This most recent trip was full of highlights for me. I took some courses and got involved in more share projects. I received my 200hr Kundilini yoga certification in Rishikesh, I went on a seven day trek in Nepal, I spent a month in Goa doing a work exchange at an organic cafe and eco stay, I participated in a silent meditation course. I tried surfing and an aryuvedic cleanse, ecstatic dance classes and worked on a mindful farm, I even rode a camel for four days in a desert. Honestly, the best part of the trip was the fact that I was able to share all of this time with my sister, whom I absolutely adore.

Overall I tried this trip to push myself in new ways, especially when things made me uncomfortable. There are a million more things that I wish I had done. I no longer want to go to places just to check them off some list and then claim I have been there. I think travelling slow is the best way to actually immerse yourself into a culture. “Travelling” has evolving into something more important. It is an exchange of ideas, I want to be able to give back just as much as I received from each place I have been.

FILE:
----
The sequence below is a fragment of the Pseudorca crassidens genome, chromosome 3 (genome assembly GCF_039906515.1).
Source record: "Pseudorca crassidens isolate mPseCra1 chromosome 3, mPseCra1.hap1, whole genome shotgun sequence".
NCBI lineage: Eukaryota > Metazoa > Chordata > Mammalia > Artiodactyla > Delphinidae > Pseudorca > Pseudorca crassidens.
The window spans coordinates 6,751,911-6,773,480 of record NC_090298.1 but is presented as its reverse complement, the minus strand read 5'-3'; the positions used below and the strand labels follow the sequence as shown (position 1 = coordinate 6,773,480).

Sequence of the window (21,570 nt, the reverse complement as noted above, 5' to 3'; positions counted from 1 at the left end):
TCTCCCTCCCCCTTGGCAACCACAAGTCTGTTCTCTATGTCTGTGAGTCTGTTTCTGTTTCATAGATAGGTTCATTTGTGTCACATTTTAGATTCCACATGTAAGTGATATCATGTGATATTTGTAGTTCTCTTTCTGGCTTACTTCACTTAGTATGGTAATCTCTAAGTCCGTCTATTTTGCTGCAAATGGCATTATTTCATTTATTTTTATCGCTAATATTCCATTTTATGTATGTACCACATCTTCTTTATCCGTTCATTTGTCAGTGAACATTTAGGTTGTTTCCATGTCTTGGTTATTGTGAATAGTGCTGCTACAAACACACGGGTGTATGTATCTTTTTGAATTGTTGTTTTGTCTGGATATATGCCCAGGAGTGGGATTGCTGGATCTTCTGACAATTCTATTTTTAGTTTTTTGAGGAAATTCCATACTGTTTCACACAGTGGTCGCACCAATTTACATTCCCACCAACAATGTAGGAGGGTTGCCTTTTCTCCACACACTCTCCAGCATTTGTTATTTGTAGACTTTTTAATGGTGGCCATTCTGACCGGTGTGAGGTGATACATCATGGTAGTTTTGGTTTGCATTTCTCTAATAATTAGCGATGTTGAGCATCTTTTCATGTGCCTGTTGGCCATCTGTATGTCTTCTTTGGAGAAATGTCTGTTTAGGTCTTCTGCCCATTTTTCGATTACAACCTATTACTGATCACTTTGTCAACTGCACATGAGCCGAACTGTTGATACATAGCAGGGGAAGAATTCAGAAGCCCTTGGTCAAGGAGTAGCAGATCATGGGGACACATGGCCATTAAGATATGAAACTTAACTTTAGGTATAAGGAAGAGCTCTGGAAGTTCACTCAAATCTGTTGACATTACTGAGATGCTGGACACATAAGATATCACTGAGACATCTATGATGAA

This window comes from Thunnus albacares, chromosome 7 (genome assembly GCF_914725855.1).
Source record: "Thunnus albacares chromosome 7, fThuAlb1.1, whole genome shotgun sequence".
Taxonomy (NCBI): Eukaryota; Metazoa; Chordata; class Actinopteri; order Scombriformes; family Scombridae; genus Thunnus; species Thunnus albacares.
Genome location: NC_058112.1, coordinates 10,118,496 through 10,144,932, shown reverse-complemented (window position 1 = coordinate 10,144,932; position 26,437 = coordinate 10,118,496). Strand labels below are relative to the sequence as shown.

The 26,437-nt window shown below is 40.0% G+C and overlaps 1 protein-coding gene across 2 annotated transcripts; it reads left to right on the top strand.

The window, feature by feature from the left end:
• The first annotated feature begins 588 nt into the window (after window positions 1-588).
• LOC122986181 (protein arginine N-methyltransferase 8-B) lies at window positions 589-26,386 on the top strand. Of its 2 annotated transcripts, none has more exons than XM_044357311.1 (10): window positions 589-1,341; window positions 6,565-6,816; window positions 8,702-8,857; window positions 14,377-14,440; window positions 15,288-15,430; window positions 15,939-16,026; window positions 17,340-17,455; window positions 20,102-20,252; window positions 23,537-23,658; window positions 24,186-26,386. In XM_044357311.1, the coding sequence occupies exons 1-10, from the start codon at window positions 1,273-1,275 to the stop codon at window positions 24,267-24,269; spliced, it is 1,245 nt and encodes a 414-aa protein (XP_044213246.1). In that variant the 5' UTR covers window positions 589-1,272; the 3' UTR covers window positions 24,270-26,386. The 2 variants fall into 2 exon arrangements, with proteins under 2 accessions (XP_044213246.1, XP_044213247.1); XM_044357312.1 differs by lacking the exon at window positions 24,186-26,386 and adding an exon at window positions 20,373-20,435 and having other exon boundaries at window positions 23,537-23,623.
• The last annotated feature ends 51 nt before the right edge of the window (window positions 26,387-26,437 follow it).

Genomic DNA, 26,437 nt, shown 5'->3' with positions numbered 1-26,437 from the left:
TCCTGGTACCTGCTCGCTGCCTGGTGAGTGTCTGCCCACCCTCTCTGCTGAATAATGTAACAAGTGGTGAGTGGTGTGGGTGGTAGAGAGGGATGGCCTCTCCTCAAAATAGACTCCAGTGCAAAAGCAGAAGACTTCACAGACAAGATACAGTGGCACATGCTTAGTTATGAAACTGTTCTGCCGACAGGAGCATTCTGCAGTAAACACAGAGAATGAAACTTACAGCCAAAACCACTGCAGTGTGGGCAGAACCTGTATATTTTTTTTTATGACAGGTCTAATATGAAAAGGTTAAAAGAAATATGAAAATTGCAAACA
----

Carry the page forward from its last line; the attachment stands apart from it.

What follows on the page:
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Were there any specific reasons as to why you choose those destinations?
I was always inspired by my mother. When she was younger she backpacked and drove a van though Europe and into Greece, turkey, Iran, Afghanistan, Pakistan, India, Nepal. A few years later she traveled to other Asian countries such as South Korea, Taiwan and Thailand. I guess hearing her stories and seeing her photos sparked my interest. From then on those places have been in the back of my mind.

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What were the cultural differences that surprised you the most?